Injustice in the Justice System: Women in Prison in the Mid to Late 19th Century

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Reading through the Philadelphia Society for Alleviating the Miseries of Public Prisons records is not unlike reading nineteenth century crime novels. Many of the crimes presented in the case reports are akin to Jean Valjean’s crime of stealing a loaf of bread that eventually earned him nineteen years in prison in Victor Hugo’s Les Misérables. That is to say, they are nothing short of unbelievable. From the man arrested for “stealing” a small piece of cloth (who actually bought it and had a receipt) to the grandfather arrested for hugging his own granddaughter, it is unbelievable from the 21st century perspective that these cases resulted in arrests and trials. These case reports provide a view into Philadelphia’s past that helps the modern citizen understand just how arbitrary the system was, and just how easy it was to end up in one of these horrible prisons that this society set out to reform.

This collection highlights the fact that, in public prisons, all prisoners were held together. Men, women and children were all combined regardless of crime. The murderers and rapists were assembled with the women who were victims of abuse and the children accused of stealing petty change. This fact, in combination with the unsanitary conditions of the prisons, explains the need for reform of the prison system.

These manuscripts come from the papers of the Philadelphia Society for Alleviating the Miseries of Public Prisons, a prison reform group created in 1787 based off of the work of prominent Philadelphians, such as Benjamin Franklin, to reform the harsh penal code of 1718. The society continued the work of these men by investigating existing prisons and seeking to reform the prison structure that caused all people, regardless of crime and guilt, to be held together in overcrowded unsanitary holding cells for as much as several months as they awaited trial. This society was engaged in the construction and establishment of the Eastern State Penitentiary in 1829, which was modeled off of their ideas for a humane prison environment. The group still exists today as the Pennsylvania Prison Society.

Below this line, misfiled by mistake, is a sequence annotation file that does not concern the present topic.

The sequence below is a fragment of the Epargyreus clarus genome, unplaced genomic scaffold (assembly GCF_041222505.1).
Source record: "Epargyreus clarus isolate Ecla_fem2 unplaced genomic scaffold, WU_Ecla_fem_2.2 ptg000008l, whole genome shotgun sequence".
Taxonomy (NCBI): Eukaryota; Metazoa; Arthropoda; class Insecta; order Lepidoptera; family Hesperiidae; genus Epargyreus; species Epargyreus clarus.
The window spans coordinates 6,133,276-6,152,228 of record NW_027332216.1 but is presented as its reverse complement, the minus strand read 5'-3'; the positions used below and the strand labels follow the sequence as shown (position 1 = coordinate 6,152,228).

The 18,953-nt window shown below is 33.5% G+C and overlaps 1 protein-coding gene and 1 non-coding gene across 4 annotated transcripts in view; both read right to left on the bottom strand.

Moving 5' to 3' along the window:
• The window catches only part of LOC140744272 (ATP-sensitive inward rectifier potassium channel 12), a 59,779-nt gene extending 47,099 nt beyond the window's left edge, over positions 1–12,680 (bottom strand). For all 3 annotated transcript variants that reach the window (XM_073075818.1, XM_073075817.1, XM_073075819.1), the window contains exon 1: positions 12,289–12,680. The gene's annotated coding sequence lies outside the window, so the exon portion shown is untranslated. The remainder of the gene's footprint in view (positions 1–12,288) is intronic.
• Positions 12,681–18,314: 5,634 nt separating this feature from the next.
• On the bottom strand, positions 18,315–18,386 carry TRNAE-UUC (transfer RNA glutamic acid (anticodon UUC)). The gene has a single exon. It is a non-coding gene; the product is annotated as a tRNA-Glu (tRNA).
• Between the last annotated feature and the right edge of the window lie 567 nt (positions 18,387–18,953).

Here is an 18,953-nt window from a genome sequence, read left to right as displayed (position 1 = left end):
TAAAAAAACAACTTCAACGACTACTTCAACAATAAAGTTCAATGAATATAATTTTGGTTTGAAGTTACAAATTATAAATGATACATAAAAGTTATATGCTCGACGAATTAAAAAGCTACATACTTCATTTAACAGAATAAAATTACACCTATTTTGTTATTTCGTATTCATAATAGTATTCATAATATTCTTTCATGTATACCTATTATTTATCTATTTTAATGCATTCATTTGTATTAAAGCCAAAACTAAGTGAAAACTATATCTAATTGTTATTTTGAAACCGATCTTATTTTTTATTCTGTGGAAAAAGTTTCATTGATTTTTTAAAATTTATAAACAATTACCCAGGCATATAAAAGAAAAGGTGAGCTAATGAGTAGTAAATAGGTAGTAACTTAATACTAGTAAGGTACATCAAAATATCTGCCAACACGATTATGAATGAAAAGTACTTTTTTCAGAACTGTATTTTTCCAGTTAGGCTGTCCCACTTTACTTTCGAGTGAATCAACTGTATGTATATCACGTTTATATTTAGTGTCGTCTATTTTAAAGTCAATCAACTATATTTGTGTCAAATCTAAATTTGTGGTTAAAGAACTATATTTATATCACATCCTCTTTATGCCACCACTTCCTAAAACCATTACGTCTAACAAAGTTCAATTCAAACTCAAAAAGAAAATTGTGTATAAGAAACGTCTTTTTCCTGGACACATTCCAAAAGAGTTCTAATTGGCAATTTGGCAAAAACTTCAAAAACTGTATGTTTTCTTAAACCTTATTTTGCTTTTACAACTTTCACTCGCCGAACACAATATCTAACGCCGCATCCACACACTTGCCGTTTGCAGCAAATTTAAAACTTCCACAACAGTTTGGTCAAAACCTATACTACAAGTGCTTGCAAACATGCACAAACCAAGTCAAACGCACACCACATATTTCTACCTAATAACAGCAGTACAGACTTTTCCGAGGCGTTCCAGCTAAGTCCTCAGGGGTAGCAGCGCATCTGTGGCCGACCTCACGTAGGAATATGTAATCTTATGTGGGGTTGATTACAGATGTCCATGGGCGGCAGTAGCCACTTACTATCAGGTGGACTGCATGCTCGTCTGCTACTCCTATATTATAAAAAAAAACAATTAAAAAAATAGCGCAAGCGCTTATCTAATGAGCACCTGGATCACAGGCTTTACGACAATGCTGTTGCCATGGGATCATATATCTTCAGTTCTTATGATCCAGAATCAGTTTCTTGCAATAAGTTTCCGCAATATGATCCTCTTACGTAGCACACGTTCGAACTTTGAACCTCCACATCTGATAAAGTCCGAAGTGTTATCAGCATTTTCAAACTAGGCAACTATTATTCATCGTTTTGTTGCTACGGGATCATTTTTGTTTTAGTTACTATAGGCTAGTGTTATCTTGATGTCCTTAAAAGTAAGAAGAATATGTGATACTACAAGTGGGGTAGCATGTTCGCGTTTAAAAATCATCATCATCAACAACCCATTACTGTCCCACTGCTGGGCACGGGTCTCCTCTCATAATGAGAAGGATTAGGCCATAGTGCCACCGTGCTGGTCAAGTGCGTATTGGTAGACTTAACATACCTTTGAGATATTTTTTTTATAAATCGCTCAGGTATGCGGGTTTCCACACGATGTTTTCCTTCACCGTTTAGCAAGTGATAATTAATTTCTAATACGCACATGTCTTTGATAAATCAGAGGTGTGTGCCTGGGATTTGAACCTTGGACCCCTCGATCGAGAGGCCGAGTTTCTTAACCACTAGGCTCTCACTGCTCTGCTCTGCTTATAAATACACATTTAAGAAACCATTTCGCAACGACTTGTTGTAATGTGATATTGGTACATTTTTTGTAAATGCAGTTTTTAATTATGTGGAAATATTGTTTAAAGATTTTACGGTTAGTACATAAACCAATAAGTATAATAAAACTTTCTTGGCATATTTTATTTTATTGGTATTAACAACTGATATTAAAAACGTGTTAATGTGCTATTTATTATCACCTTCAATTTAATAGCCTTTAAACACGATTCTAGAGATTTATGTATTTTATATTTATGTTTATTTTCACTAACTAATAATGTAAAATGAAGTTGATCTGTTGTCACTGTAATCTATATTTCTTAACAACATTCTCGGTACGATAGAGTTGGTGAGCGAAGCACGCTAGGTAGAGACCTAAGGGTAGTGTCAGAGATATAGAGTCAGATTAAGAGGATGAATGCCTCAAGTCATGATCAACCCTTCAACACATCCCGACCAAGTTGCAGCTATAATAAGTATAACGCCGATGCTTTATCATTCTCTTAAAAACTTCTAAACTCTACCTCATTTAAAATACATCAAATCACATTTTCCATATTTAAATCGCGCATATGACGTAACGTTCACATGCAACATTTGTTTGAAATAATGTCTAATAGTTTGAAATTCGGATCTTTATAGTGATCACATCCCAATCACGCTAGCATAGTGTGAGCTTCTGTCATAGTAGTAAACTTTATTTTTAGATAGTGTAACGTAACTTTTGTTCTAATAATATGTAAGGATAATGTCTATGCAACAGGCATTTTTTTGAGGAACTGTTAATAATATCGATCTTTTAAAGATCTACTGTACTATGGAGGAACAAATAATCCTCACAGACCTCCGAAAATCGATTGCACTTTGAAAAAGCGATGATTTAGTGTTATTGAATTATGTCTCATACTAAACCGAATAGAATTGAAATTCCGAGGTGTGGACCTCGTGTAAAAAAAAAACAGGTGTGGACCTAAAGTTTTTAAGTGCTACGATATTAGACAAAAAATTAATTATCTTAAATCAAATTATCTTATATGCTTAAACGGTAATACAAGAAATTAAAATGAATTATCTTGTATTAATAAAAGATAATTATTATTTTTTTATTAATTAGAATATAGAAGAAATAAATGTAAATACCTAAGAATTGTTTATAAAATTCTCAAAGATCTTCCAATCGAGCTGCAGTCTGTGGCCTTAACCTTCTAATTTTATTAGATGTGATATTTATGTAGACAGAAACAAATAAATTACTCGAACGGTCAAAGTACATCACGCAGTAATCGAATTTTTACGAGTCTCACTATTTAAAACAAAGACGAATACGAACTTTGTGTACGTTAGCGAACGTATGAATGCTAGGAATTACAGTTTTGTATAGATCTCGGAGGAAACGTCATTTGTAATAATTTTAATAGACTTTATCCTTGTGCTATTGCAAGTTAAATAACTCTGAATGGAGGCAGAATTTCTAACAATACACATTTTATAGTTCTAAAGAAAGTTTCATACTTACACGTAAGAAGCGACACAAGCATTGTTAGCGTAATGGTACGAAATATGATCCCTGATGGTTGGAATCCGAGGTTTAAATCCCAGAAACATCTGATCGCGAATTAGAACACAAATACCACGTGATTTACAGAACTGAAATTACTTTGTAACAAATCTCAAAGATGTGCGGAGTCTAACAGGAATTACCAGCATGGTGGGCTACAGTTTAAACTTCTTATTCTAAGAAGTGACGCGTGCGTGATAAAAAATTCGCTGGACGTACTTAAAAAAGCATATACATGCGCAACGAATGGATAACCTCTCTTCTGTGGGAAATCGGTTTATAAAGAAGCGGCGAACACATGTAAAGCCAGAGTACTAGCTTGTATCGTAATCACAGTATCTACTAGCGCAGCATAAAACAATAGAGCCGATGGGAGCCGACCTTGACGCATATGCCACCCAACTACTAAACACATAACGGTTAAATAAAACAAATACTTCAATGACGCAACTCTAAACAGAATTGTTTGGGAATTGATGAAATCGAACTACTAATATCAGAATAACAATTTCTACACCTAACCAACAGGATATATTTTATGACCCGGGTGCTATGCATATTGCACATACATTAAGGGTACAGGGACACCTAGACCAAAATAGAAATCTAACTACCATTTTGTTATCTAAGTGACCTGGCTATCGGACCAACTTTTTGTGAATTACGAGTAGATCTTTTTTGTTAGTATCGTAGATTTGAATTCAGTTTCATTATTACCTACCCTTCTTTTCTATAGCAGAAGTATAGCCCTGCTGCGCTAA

Upon reading the “case reports” section of this collection, it became evident that women were often the ones arrested for crimes in which they were the victims. These stories also show just how warped the disciplinary system was at this time, the man accused of molesting two young girls was in prison for the same amount of time as the woman accused of keeping a “disorderly household,” a crime that, much to my surprise, does not imply a lack of cleanliness but rather the operation of a brothel or a house “kept in such a way as to disturb or scandalize the public.” The stories below are directly quoted from the case reports in the collection and show the imbalance of the prison system in America prior to the reform that began in this era.

The Girl Who was Arrested for Making Ten Pairs of Drawers

January 14, 1862: “[The case] of a young girl, about sixteen years of age, that was charged of having stolen 10 pairs of drawers. In the investigation of the case it was shown by her book, which was given to her by the contractor, from whom she received the drawers to make, that she had not stolen them, but the prosecutor who charged the prisoner with stealing them, stole them from the prisoner and took them into the contractor and took the pay for the making, which rightfully belonged to the prisoner; whom she had imprisoned out of a mere pretext to save herself from a prosecution for the taking of them.”

The Woman Who was Arrested for Being Beaten Bloody by her Husband

February 16, 1869:“Number 2 was the case of a woman who had been imprisoned at the insistence of her husband, upon the charge of assault and battery. Obtained her discharge from the court with consent of Judge Brewster who took the agent for bail. This arrangement afforded her an opportunity to leave the prison at once and to institute legal proceedings against her husband who was the prosecutor, for cruelly beating and whipping her in such a shocking manner, so much so, as to require medical aid of the prison physician. It seems that she got into the difficulty by taking down a portion of her clothes line and attaching it to a sled for the amusement of her children who desired to draw it over the ice. Her drunken husband not being pleased with this arrangement, took the rope and twisted it together, and cruelly whipped his wife in the presence of her five children until the blood ran down her back; and in order to prevent her from suing him, he sued and imprisoned her upon the above named charge; an offense which he alone was guilty. The agent procured her immediate release without costs, and sent her to her home to inform her husband, that if he dared to strike her again, or misuse her in any way, the agent would interfere and have him arrested and imprisoned.”